As Egyptian Bus Booking Startup, Swvl Plans Nigerian Expansion, what are its Chances of Thriving in the Nigerian Market?

An Egyptian startup that is disrupting the transportation sector with its bus booking service, Swvl plans Nigerian expansion as it is now set to launch in Africa’s most populous city, Lagos. The new venture is proposed to take place in July and the startup will be starting with 50 buses.

About Swvl

Founded in 2017 by Mostafa Candil, Mahmoud Nouh and Ahmed Sabbah, Swvl offers app-based mass transit system. Its bus service provides riders heading in the same direction to share its fixed-route bus trips for a fixed fare.

SWVL Founder’s.

The system is schedule-based. Using its mobile app, commuters would book bus seats for different stops along the routes it operates in the city. Swvl touts its service as being up to 70% cheaper than competing on-demand ride-hailing startups.

In just 2 years, Swvl has received massive traction, raising $38m across 3 rounds, with plans to raise $50-$100 million to fuel its global expansion.

The expansion into Nigeria is its second venture out of Egypt following its introduction to Kenya recently. Swvl plans to be in seven megacities by the end of 2019 including cities in Southeast Asia.

The startup recently partnered with automotive giant, Ford to provide Ford Transit minibuses as the preferred vehicle of choice on Swvl’s routes.

Following the entry of ride-hailing startups, mass transportation has continued to become less attractive to people. This is because many commuters have decided to choose comfort and promptness to the overcrowded and under-maintained buses. Plus they can also avoid the harassment they face on alternative means of public transport.

As Egyptian Bus Booking Startup, Swvl Plans Nigerian Expansion, what are its Chances of Thriving in the Nigerian Market?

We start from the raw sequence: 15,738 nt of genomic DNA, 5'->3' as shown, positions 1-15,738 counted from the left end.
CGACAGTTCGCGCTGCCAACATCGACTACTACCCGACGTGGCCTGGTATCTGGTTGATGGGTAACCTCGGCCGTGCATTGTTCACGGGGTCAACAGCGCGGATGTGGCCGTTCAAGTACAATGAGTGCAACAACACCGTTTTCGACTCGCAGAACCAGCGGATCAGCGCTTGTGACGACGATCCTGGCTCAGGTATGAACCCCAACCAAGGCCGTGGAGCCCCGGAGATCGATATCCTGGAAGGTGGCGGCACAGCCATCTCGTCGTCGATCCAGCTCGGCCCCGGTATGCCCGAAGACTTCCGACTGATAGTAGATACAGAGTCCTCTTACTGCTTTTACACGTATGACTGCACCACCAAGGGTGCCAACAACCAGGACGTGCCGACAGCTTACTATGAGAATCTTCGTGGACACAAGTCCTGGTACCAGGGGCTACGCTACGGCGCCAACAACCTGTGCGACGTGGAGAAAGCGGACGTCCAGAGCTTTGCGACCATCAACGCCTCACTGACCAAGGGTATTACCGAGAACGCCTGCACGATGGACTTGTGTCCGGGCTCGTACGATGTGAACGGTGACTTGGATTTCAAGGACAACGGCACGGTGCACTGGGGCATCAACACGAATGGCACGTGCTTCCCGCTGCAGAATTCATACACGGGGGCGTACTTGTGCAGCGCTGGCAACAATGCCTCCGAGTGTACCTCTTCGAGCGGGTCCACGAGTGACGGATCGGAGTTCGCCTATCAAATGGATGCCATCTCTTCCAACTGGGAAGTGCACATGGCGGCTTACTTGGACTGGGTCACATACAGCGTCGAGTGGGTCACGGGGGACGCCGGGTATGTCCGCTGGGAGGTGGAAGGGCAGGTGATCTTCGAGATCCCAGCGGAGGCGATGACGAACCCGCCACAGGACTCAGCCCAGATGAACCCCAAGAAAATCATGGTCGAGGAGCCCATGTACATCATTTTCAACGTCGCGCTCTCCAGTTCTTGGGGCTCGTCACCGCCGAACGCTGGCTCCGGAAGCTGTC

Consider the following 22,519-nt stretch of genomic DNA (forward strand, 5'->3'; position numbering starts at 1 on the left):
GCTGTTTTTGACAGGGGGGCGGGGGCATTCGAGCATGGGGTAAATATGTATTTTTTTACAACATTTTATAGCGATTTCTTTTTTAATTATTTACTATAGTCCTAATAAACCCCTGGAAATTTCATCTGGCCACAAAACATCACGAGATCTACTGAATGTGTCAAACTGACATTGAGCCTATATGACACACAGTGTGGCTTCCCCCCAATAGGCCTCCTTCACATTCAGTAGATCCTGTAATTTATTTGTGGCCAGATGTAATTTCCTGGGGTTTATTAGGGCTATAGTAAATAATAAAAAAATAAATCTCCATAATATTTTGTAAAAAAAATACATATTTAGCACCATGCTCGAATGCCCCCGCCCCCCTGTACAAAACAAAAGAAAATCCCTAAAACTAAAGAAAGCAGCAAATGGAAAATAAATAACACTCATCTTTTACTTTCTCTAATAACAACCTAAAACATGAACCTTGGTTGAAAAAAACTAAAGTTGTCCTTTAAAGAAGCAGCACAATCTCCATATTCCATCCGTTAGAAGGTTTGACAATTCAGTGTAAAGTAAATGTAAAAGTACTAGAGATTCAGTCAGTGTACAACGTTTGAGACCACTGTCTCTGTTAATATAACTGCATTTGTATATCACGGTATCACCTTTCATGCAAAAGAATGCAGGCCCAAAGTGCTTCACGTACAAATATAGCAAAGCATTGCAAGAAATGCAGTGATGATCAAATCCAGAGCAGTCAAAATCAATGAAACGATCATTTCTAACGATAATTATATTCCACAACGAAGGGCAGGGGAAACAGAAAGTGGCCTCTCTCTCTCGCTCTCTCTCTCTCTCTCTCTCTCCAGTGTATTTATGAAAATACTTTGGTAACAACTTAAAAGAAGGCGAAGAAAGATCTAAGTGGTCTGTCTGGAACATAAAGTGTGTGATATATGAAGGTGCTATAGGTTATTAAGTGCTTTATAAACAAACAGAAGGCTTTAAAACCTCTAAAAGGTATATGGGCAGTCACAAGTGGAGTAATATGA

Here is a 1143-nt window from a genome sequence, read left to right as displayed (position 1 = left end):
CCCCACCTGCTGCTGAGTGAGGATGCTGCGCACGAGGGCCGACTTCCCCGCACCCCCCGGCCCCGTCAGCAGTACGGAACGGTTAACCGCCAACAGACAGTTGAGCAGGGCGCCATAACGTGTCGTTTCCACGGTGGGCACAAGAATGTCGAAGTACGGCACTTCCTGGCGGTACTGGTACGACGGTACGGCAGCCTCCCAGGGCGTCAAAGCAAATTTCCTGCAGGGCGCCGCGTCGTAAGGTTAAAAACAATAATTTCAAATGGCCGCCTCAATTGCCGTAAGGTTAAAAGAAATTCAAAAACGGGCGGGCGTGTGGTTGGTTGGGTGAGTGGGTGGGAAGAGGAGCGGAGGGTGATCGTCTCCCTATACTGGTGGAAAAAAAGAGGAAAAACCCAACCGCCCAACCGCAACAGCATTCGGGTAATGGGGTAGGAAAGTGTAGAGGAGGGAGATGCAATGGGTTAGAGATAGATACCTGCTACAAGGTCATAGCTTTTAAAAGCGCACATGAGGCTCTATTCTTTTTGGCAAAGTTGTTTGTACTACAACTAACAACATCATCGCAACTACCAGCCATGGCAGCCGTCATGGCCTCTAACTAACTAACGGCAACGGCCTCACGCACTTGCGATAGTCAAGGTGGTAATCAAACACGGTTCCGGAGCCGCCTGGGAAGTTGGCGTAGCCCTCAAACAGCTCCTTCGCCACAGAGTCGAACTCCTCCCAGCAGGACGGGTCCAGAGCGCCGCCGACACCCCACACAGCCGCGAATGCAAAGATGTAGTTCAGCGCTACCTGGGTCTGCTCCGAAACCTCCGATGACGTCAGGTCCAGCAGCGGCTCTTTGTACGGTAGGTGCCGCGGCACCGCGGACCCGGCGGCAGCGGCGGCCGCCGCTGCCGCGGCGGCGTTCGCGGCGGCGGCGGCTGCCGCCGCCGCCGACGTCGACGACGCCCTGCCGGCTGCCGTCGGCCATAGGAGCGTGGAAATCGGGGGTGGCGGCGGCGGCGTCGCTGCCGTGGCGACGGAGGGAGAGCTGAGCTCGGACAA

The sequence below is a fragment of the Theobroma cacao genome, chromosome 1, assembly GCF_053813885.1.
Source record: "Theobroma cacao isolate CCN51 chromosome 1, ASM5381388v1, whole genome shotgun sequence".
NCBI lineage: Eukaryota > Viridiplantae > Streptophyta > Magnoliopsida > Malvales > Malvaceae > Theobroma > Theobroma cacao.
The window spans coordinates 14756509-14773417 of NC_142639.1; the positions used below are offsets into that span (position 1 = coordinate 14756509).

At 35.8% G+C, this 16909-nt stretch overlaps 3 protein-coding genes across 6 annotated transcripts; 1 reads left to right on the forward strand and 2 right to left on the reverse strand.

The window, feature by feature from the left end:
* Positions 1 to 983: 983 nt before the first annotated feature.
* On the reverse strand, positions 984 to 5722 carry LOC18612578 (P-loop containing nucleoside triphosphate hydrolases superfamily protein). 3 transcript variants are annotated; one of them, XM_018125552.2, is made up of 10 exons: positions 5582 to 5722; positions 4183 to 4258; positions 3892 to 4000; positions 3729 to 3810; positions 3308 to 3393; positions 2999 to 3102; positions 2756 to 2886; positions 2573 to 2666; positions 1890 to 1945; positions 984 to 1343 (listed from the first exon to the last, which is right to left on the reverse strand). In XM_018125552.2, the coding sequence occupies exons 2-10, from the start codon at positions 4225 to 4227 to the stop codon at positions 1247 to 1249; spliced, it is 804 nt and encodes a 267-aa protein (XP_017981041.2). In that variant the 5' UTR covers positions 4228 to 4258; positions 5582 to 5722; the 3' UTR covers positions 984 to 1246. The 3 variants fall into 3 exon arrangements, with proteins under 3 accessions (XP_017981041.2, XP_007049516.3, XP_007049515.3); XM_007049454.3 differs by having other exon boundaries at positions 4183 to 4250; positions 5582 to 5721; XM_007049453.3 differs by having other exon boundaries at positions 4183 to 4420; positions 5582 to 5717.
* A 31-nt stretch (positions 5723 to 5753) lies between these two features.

Welcome to Nigeria

No doubt, Swvl’s offer of comfortable mass transit service at far cheaper rates plus a no “fare surge” policy would make it a competitive alternative to ride-hailing startups. But in a tough economy like Nigeria, it will be interesting to see how they attain profitability with such a model.

While the cost of fuel and diesel would definitely be an advantage compared to Egypt, cost of other components like vehicle parts and fixing will come to bear especially with the bad and flooded roads Lagos is particularly known for. Moreover, cost of registration, licensing, and other regulatory requirements might be burdensome and the processes quite tedious.

Also worthy of consideration is the abominable traffic or ‘go-slow’ reminiscent of Lagos. Thus, Swvl could literary find itself racing against time and against the very schedule its protocol and coordination is hinged on. And as they say in Nigeria, ‘time na money’.

Also, Swvl will not be launching in an unsaturated market. Startups such as, Zeno,, are already operating a similar service. Not to mention the danfo’s and molue’s and BRT’s that have long since been the traditional means of commuting.

There will also be competition from already launched ride-hailing startups while bike-hailing startups can also not be ruled out.

But with over 20 million residents in Lagos, the market is quite large. The key for Swvl might be to look towards the areas which could be considered the more underserved areas as far as innovative transport services are concerned.

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